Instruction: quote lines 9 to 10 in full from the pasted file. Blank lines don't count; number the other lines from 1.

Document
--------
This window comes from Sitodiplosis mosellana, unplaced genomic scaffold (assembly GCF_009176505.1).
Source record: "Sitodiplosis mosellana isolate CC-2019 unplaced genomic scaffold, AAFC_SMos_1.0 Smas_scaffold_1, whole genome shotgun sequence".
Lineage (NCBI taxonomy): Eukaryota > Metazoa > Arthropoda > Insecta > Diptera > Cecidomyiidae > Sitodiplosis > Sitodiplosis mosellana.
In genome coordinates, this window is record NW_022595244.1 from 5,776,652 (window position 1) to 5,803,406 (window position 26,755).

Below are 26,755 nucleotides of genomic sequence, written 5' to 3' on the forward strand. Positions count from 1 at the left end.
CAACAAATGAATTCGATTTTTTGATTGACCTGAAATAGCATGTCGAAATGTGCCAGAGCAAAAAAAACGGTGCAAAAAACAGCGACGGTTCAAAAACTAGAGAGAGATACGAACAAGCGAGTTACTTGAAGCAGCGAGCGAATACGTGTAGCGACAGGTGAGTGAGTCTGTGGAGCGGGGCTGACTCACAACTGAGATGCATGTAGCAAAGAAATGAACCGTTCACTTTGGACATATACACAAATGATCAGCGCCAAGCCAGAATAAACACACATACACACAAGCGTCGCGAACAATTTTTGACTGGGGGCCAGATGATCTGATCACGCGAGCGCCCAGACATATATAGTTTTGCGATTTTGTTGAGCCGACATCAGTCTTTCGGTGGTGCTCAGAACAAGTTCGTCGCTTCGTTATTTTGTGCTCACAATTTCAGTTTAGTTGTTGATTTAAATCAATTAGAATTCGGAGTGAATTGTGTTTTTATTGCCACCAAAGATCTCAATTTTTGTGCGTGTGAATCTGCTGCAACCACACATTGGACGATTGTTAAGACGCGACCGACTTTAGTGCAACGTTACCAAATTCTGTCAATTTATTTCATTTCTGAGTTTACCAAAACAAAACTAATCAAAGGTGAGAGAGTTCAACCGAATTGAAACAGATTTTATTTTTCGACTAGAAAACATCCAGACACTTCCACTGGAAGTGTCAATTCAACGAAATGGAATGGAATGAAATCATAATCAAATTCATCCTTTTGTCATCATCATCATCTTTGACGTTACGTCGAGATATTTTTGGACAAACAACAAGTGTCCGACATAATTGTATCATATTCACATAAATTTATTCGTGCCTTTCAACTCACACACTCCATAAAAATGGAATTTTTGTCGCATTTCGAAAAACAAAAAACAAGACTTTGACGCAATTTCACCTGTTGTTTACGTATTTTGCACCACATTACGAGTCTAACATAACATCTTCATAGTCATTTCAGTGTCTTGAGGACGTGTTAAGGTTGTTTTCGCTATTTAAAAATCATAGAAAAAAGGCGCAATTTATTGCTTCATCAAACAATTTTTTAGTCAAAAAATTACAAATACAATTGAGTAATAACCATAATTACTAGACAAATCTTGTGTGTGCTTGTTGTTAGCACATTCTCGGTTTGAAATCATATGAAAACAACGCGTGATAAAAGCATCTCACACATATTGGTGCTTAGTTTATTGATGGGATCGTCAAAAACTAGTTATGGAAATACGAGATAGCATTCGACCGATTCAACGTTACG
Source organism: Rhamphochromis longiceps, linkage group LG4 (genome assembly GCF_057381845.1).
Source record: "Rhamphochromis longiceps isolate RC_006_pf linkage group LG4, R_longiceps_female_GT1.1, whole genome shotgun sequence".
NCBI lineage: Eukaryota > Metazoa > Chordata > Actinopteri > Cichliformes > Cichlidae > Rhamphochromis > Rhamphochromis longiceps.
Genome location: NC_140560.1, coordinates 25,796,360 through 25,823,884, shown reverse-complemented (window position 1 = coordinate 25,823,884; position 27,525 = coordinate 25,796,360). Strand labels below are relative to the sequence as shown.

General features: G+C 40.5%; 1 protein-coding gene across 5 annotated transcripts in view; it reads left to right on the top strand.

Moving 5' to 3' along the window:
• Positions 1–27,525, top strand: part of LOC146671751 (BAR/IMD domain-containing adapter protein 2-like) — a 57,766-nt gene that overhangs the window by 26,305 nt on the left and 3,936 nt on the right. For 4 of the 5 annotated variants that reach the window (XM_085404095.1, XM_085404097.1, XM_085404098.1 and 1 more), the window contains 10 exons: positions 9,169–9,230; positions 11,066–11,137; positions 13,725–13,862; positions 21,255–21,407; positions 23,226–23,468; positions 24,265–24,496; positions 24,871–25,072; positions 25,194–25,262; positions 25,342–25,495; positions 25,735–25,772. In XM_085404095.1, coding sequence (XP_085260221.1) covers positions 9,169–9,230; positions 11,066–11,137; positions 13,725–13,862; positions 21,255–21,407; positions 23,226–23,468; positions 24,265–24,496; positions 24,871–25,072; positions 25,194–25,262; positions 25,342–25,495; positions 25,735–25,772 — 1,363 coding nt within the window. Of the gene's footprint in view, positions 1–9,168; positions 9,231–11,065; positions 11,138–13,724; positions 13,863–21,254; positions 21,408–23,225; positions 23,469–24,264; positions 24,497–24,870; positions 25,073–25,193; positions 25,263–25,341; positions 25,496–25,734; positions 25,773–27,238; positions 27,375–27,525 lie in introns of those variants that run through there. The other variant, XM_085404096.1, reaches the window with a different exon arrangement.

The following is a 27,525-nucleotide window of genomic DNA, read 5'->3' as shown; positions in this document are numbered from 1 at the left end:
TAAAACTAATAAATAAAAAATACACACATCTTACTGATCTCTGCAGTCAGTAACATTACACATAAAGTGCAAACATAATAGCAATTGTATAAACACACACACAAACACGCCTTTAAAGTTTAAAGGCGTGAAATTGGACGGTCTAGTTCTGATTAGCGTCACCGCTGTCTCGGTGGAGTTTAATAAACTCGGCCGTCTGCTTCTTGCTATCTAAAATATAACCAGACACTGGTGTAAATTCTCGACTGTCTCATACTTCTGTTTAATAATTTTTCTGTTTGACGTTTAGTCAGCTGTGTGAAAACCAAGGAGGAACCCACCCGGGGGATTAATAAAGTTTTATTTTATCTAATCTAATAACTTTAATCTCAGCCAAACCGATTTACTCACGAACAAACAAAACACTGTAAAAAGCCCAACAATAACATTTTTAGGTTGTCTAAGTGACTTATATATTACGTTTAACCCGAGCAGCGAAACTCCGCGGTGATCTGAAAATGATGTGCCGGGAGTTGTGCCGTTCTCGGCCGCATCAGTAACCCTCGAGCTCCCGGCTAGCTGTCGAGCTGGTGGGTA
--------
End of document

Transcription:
NCBI lineage: Eukaryota > Metazoa > Chordata > Actinopteri > Cichliformes > Cichlidae > Rhamphochromis > Rhamphochromis longiceps.
Genome location: NC_140560.1, coordinates 25,796,360 through 25,823,884, shown reverse-complemented (window position 1 = coordinate 25,823,884; position 27,525 = coordinate 25,796,360). Strand labels below are relative to the sequence as shown.